About this paper

Appears in:
Pages: 8903-8906
Publication year: 2018
ISBN: 978-84-697-9480-7
ISSN: 2340-1079
doi: 10.21125/inted.2018.2163

Conference name: 12th International Technology, Education and Development Conference
Dates: 5-7 March, 2018
Location: Valencia, Spain

INITIAL OUTCOMES OF INTRODUCING THE STUDY OF THE EBOLA VIRUS IN A BIOMEDICAL SCIENCE DEGREE

A. Peña-Fernández1, A.J. Broadbent2, E.M. Choi3

1De Montfort University, Faculty of Health and Life Sciences (UNITED KINGDOM)
2The Pirbright Institute (UNITED KINGDOM)
3Makeni Government Hospital, Public Health England Laboratory (SIERRA LEONE)
The Ebola virus disease (EVD) caused by Zaire ebolavirus (EBOV) primarily affected three countries in West Africa during 2013-2016: Guinea, Liberia and Sierra Leone. The index case was infected in Guinea in December 2013, and subsequently spread to neighbouring countries. According to Ebola Situation Reports from the World Health Organisation, a total of 28,616 Ebola cases were reported in West Africa during the pandemic, with 11,310 deaths. This serious pandemic has highlighted gaps and lack of resources and capabilities in health care systems not only in developing countries but also in Western countries that were impacted when responding to the Ebola outbreak. Thus, serious cross-border biological incidents and outbreaks of infection can dramatically threaten human health. However, they can be can be addressed by providing an effective and rapid response from different experts, health professionals and authorities when there are appropriate tools, capabilities and understanding of these biological hazards. Thus, a series of initiatives were put in place at De Montfort University (DMU, UK) in 2016 to provide appropriate knowledge on infectious diseases to BSc Biomedical Science (BMS) students following the subject-specific threshold standards described by the Quality Assurance Agency (QAA, 2015). Curriculum changes were undertaken mostly in two modules: Basic Microbiology (level 4), after expanding this to 30 credits in the academic course 2016/17; and Medical Microbiology (level 6; 15 credits). Between the comprehensive curriculum changes performed, one of the changes that raised notable interest in BMS students was the introduction of a lecture/seminar in EBOV following our experience as first responders during the Ebola outbreak working as biomedical scientists in different Ebola laboratories built by Public Health England (PHE) in Sierra Leone. The novel methods for teaching EBOV and haemorrhagic infectious diseases have been previously described by our group (Peña-Fernández et al., 2017a); briefly we created two sessions with different degrees of difficulties to be delivered to BMS students studying level 4 or 6, respectively. Students enrolled in Medical Microbiology (level 6) also completed a workshop to respond to outbreaks of infection and protect the public following the steps of evidence-based public health methodology and the lessons learnt when responding to the EBOV outbreak in West Africa in 2015. In this paper we provide a short description of the methods used and recent student feedback collected during the delivery of this workshop in October 2017. The paper will also discuss future improvements that we are undertaking to increase the knowledge of BMS and other health science students including the creation of an e-learning unit to facilitate the study and teaching of EBOV. This novel teaching and learning resource will be publicly available from the DMU website during the first months of 2018; and it is being created following the experience of the development of the first unit for the novel DMU e-Parasitology package (Peña-Fernández et al., 2017). To conclude, the curriculum modifications performed in the BMS programme seemed to facilitate the acquisition of key competences and skills to protect human health in the aftermath of an outbreak of infection.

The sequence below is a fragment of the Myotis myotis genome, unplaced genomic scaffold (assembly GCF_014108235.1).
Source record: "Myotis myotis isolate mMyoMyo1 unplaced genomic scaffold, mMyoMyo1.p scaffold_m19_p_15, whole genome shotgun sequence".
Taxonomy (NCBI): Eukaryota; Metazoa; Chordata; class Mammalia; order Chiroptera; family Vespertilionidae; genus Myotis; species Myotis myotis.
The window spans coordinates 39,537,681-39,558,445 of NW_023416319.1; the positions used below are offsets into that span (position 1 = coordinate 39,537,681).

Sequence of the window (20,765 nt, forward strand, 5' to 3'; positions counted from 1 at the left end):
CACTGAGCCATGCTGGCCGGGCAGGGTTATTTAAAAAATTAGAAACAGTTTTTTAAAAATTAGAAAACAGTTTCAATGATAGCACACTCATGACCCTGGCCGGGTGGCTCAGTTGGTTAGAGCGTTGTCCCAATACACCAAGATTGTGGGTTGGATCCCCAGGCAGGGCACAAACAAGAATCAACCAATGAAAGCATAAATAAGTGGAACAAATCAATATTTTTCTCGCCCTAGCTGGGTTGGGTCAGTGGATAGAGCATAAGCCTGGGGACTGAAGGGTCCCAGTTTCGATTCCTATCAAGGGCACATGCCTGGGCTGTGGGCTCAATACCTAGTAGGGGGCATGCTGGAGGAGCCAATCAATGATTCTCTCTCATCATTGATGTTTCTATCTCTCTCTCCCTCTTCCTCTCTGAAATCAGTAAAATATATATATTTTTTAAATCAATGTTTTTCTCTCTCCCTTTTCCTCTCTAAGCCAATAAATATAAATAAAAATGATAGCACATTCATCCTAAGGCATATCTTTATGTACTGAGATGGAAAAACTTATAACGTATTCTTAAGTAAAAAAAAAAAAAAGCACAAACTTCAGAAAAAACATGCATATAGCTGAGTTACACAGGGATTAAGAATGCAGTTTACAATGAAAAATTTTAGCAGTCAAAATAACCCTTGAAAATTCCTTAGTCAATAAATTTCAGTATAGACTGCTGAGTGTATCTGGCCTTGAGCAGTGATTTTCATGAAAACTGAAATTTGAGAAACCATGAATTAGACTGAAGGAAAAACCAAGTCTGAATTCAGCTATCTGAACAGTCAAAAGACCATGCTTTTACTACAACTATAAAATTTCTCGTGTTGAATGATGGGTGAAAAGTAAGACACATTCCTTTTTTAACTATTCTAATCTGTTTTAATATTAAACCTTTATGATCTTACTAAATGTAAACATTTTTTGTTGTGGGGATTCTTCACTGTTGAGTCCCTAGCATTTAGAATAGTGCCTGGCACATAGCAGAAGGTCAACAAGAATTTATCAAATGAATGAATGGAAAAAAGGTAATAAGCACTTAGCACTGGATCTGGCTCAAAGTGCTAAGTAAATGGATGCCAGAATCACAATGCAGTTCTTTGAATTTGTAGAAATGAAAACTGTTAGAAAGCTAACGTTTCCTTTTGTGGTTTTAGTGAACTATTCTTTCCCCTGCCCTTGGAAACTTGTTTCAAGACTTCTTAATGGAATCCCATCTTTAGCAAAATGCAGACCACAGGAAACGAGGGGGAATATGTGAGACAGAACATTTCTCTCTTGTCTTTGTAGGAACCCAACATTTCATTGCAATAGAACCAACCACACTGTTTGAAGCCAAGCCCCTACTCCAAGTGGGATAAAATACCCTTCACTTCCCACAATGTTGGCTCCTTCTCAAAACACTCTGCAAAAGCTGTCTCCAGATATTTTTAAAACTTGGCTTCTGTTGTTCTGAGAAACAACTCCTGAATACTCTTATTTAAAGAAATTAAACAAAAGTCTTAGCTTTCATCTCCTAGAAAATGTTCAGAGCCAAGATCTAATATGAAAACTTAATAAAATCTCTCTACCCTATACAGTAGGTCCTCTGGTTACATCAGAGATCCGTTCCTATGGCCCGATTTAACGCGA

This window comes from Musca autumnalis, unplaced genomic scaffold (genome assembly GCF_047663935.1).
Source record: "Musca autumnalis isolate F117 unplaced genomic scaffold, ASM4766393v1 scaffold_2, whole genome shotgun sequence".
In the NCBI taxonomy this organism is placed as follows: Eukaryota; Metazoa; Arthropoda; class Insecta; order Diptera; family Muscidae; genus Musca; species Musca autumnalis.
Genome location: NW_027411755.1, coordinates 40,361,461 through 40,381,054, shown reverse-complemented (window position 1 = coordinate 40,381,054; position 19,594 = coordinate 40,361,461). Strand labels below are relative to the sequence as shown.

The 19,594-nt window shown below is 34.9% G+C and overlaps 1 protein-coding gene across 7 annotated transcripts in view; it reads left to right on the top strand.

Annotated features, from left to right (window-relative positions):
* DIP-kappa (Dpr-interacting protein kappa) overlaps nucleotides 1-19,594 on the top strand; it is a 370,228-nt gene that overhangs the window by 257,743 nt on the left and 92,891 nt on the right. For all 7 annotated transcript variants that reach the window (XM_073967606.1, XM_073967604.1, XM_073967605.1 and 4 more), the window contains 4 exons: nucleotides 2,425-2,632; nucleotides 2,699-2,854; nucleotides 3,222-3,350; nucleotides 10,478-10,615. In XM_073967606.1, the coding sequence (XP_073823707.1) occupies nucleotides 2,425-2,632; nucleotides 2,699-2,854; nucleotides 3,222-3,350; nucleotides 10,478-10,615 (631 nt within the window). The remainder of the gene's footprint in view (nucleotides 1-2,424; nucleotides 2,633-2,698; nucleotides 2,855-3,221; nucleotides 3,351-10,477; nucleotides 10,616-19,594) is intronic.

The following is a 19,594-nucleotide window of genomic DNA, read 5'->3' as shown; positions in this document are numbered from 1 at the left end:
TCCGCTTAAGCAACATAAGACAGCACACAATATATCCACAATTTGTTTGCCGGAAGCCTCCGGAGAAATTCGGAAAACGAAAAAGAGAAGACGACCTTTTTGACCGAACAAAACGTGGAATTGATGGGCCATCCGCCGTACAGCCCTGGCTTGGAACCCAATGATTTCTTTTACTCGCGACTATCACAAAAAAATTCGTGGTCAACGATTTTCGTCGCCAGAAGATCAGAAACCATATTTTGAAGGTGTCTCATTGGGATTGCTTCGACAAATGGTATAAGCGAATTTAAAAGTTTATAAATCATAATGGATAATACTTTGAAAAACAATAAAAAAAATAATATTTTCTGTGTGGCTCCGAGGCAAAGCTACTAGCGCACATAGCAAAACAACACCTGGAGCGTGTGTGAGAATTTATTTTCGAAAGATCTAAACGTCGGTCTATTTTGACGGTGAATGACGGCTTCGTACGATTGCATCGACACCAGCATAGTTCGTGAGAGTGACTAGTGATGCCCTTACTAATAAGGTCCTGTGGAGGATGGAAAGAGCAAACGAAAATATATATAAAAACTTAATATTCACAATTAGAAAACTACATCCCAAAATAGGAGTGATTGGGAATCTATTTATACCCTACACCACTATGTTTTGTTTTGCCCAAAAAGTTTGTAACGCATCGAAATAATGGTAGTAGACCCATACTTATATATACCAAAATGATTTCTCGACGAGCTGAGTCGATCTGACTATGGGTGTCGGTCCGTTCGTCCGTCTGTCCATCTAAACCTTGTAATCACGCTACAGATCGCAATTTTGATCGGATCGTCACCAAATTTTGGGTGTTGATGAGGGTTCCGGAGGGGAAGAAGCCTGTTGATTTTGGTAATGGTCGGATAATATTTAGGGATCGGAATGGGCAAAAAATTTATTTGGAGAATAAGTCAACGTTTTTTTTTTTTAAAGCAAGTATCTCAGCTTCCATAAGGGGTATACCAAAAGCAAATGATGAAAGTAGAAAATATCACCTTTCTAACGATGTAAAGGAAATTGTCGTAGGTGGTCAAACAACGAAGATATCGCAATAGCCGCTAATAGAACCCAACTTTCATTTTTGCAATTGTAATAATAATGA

@InProceedings{PENAFERNANDEZ2018INI,
author = {Pe{\~n}a-Fern{\'{a}}ndez, A. and Broadbent, A.J. and Choi, E.M.},
title = {INITIAL OUTCOMES OF INTRODUCING THE STUDY OF THE EBOLA VIRUS IN A BIOMEDICAL SCIENCE DEGREE},
series = {12th International Technology, Education and Development Conference},
booktitle = {INTED2018 Proceedings},
isbn = {978-84-697-9480-7},
issn = {2340-1079},
doi = {10.21125/inted.2018.2163},
url = {http://dx.doi.org/10.21125/inted.2018.2163},
publisher = {IATED},
location = {Valencia, Spain},
month = {5-7 March, 2018},
year = {2018},
pages = {8903-8906}}
TY - CONF
AU - A. Peña-Fernández AU - A.J. Broadbent AU - E.M. Choi
TI - INITIAL OUTCOMES OF INTRODUCING THE STUDY OF THE EBOLA VIRUS IN A BIOMEDICAL SCIENCE DEGREE
SN - 978-84-697-9480-7/2340-1079
DO - 10.21125/inted.2018.2163
PY - 2018
Y1 - 5-7 March, 2018
CI - Valencia, Spain
JO - 12th International Technology, Education and Development Conference
JA - INTED2018 Proceedings
SP - 8903
EP - 8906
ER -
A. Peña-Fernández, A.J. Broadbent, E.M. Choi (2018) INITIAL OUTCOMES OF INTRODUCING THE STUDY OF THE EBOLA VIRUS IN A BIOMEDICAL SCIENCE DEGREE, INTED2018 Proceedings, pp. 8903-8906.
User:
Pass: